Advocacy Leads to Social Determinates in Health
Peggy Weil is the Public Policy and Grants Coordinator at Western North Carolina AIDS Project (WNCAP).
She has been working in HIV advocacy and harm reduction for more than nine years. In her current position, Peggy seeks funding for WNCAP’s innovative programs and provides guidance on public policies that influence the lives of people living with HIV. Her goal is to reduce the rate of new HIV infections and, ultimately, bring us closer to the end of the epidemic.
Ms. Weil started volunteering with WNCAP on a committee that produced an anti-stigma campaign that was recognized nationally by both the Treatment Access Expansion Project and the Chicago AIDS Foundation. Following this effort, she was hired under a grant from the National AIDS Fund to launch an advocacy program. This push came during a statewide crisis when the AIDS Drug Assistance Program (ADAP), funded under the Ryan White Act, was wait-listing people for access to treatment medications as a way to contain costs. She worked with the North Carolina AIDS Action Network, local advocates, and community partners across the US to build legislative support to end the wait-listing.
In the United States, more than 51% of newly reported HIV cases are in the South, according to the Centers for Disease Control and Prevention. Across the region, early testing and treatment is crucial to get those who test positive into medical care that can provide life-sustaining treatment regimens and lower viral loads to undetectable levels for most recipients. For those not living with HIV, PrEP, or pre-exposure prophylaxis, is a daily pill that can reduce the risk of getting HIV from sex by about 99%. These exciting scientific advances mean that ending the HIV epidemic is in sight.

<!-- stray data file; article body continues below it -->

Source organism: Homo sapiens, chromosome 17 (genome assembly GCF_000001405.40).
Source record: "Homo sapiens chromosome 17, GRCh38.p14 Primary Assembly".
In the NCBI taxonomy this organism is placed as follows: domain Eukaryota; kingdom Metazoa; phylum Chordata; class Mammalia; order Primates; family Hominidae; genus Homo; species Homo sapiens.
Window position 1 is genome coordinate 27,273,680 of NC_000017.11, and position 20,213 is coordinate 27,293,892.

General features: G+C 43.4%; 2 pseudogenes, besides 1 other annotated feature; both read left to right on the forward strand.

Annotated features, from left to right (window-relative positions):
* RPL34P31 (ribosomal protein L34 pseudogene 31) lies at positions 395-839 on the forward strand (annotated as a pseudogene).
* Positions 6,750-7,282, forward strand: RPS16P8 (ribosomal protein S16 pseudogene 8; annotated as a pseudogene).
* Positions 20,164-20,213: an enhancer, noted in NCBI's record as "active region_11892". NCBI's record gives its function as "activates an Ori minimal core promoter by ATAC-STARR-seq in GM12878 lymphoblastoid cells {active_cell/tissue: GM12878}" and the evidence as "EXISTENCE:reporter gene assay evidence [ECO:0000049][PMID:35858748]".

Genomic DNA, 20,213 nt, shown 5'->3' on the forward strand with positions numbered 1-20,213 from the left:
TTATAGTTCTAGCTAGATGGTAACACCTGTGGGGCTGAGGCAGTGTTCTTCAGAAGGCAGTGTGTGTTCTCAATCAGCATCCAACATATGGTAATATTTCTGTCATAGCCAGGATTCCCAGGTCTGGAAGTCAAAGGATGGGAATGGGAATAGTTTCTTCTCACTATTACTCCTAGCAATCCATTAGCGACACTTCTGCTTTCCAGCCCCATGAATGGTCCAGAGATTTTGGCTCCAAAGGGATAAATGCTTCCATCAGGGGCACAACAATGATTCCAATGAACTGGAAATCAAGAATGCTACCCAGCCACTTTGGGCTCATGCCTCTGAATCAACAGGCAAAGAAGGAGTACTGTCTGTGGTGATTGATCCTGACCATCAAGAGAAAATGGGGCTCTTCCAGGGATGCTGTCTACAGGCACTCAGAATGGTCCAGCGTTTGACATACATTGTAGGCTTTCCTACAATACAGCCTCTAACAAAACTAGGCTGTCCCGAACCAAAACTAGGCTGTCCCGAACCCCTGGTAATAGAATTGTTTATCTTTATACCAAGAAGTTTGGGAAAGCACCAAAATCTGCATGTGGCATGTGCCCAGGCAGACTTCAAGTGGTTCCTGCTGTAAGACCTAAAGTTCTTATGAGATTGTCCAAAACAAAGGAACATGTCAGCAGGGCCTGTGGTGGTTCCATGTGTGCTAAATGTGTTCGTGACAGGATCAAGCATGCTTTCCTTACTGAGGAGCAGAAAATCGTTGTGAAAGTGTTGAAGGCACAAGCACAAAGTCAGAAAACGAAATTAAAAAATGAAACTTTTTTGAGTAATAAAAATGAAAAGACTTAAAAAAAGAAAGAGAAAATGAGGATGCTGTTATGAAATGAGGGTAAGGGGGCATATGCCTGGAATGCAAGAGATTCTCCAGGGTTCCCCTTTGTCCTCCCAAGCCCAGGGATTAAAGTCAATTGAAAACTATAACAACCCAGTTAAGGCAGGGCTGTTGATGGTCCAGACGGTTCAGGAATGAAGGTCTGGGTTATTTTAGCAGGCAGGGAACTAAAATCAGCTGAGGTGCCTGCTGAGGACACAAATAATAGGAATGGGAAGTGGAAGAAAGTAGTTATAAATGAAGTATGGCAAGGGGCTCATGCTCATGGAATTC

Ms. Weil prioritizes funding programs that increase the engagement of people living with and most affected by HIV.
“People with lived experience are invaluable when it comes to designing programs or connecting with people. My job is to provide the opportunity and the support to help them be successful,” said Ms. Weil. AIDS United has funded several important program initiatives.
WNCAP’s advocacy program offers people living with HIV opportunities to lead advocacy efforts on HIV policies and the social determinants of health that influence the course of the epidemic. The nonprofit is celebrating its third year of collaborating with ABIPA, a local health equity organization, in a joint effort to promote awareness of PrEP to disproportionately affected communities, especially African American men and women. WNCAP plans to expand community outreach with ABIPA’s support, providing PrEP counseling and referrals through its subsidized pharmacy program.
WNCAP was formed as a nonprofit in 1986, just five years after the national epidemic began. It was organized by a small group of people working to overcome the devastating consequences of the social injustices of homophobia, AIDS hysteria, housing discrimination, poverty, and hunger. It is this legacy that influences WNCAPs intersectional work today. “I can’t imagine how difficult those early days were. I really couldn’t be prouder to be able to work for WNCAP today,” concluded Ms. Weil.
WNCAP provides HIV-related case management; HIV/HCV/STD testing, prevention, education, and referral to care; a subsidized pharmacy program, including PrEP and hepatitis C treatment navigation; syringe services, including overdose reversal kits; and advocacy activities across 18 counties in western North Carolina.